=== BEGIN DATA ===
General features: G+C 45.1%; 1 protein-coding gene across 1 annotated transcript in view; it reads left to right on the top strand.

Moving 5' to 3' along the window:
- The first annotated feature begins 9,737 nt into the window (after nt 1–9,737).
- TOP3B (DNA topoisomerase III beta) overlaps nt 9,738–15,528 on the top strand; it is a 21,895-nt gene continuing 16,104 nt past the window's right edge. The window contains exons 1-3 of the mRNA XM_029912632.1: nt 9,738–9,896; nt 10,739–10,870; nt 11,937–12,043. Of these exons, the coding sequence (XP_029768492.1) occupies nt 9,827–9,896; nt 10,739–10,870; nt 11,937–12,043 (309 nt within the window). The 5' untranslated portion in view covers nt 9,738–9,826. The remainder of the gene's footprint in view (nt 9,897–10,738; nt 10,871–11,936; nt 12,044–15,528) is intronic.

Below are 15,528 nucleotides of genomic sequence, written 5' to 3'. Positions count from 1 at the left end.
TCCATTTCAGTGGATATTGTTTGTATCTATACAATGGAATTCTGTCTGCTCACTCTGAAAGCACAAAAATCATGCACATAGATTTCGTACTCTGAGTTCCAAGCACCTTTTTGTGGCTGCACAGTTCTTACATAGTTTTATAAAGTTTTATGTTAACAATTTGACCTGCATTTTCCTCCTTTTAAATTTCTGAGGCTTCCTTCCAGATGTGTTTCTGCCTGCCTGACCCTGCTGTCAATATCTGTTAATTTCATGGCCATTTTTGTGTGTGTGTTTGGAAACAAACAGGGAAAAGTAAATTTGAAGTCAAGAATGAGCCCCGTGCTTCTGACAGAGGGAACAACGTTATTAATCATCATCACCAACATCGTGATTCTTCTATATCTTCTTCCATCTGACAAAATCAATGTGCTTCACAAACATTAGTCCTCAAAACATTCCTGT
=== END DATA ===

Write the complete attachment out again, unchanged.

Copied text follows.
General features: G+C 45.1%; 1 protein-coding gene across 1 annotated transcript in view; it reads left to right on the top strand.

Moving 5' to 3' along the window:
- The first annotated feature begins 9,737 nt into the window (after nt 1–9,737).
- TOP3B (DNA topoisomerase III beta) overlaps nt 9,738–15,528 on the top strand; it is a 21,895-nt gene continuing 16,104 nt past the window's right edge. The window contains exons 1-3 of the mRNA XM_029912632.1: nt 9,738–9,896; nt 10,739–10,870; nt 11,937–12,043. Of these exons, the coding sequence (XP_029768492.1) occupies nt 9,827–9,896; nt 10,739–10,870; nt 11,937–12,043 (309 nt within the window). The 5' untranslated portion in view covers nt 9,738–9,826. The remainder of the gene's footprint in view (nt 9,897–10,738; nt 10,871–11,936; nt 12,044–15,528) is intronic.

Below are 15,528 nucleotides of genomic sequence, written 5' to 3'. Positions count from 1 at the left end.
TCCATTTCAGTGGATATTGTTTGTATCTATACAATGGAATTCTGTCTGCTCACTCTGAAAGCACAAAAATCATGCACATAGATTTCGTACTCTGAGTTCCAAGCACCTTTTTGTGGCTGCACAGTTCTTACATAGTTTTATAAAGTTTTATGTTAACAATTTGACCTGCATTTTCCTCCTTTTAAATTTCTGAGGCTTCCTTCCAGATGTGTTTCTGCCTGCCTGACCCTGCTGTCAATATCTGTTAATTTCATGGCCATTTTTGTGTGTGTGTTTGGAAACAAACAGGGAAAAGTAAATTTGAAGTCAAGAATGAGCCCCGTGCTTCTGACAGAGGGAACAACGTTATTAATCATCATCACCAACATCGTGATTCTTCTATATCTTCTTCCATCTGACAAAATCAATGTGCTTCACAAACATTAGTCCTCAAAACATTCCTGT